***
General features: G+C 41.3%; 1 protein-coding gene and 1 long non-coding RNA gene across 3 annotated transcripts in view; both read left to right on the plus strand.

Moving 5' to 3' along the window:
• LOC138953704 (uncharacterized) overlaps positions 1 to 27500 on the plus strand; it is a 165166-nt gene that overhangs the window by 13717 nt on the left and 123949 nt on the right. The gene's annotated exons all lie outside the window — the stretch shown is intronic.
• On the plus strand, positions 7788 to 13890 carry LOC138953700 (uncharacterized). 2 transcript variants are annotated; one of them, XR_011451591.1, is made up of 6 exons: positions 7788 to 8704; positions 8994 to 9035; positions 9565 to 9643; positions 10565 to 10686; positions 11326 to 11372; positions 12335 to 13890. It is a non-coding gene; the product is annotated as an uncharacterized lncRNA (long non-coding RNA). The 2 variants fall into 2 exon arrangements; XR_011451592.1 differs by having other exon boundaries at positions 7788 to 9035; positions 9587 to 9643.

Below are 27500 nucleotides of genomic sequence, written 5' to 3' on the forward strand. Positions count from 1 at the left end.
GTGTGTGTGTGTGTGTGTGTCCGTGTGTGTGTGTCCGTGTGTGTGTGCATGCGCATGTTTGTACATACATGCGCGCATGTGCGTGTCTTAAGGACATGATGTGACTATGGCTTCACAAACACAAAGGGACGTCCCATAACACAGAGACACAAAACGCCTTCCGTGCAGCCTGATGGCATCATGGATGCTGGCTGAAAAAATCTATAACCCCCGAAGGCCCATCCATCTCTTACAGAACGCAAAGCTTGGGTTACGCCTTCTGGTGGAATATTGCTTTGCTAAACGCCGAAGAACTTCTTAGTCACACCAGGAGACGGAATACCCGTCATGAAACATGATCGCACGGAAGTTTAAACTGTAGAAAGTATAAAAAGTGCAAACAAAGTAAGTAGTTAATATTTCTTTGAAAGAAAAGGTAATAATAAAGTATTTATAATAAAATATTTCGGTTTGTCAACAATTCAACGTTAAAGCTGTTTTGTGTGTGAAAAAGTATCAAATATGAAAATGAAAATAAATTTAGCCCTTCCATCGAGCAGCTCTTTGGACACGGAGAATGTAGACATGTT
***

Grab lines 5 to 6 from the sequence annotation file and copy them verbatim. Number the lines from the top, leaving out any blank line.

Below are 27500 nucleotides of genomic sequence, written 5' to 3' on the forward strand. Positions count from 1 at the left end.
GTGTGTGTGTGTGTGTGTGTCCGTGTGTGTGTGTCCGTGTGTGTGTGCATGCGCATGTTTGTACATACATGCGCGCATGTGCGTGTCTTAAGGACATGATGTGACTATGGCTTCACAAACACAAAGGGACGTCCCATAACACAGAGACACAAAACGCCTTCCGTGCAGCCTGATGGCATCATGGATGCTGGCTGAAAAAATCTATAACCCCCGAAGGCCCATCCATCTCTTACAGAACGCAAAGCTTGGGTTACGCCTTCTGGTGGAATATTGCTTTGCTAAACGCCGAAGAACTTCTTAGTCACACCAGGAGACGGAATACCCGTCATGAAACATGATCGCACGGAAGTTTAAACTGTAGAAAGTATAAAAAGTGCAAACAAAGTAAGTAGTTAATATTTCTTTGAAAGAAAAGGTAATAATAAAGTATTTATAATAAAATATTTCGGTTTGTCAACAATTCAACGTTAAAGCTGTTTTGTGTGTGAAAAAGTATCAAATATGAAAATGAAAATAAATTTAGCCCTTCCATCGAGCAGCTCTTTGGACACGGAGAATGTAGACATGTT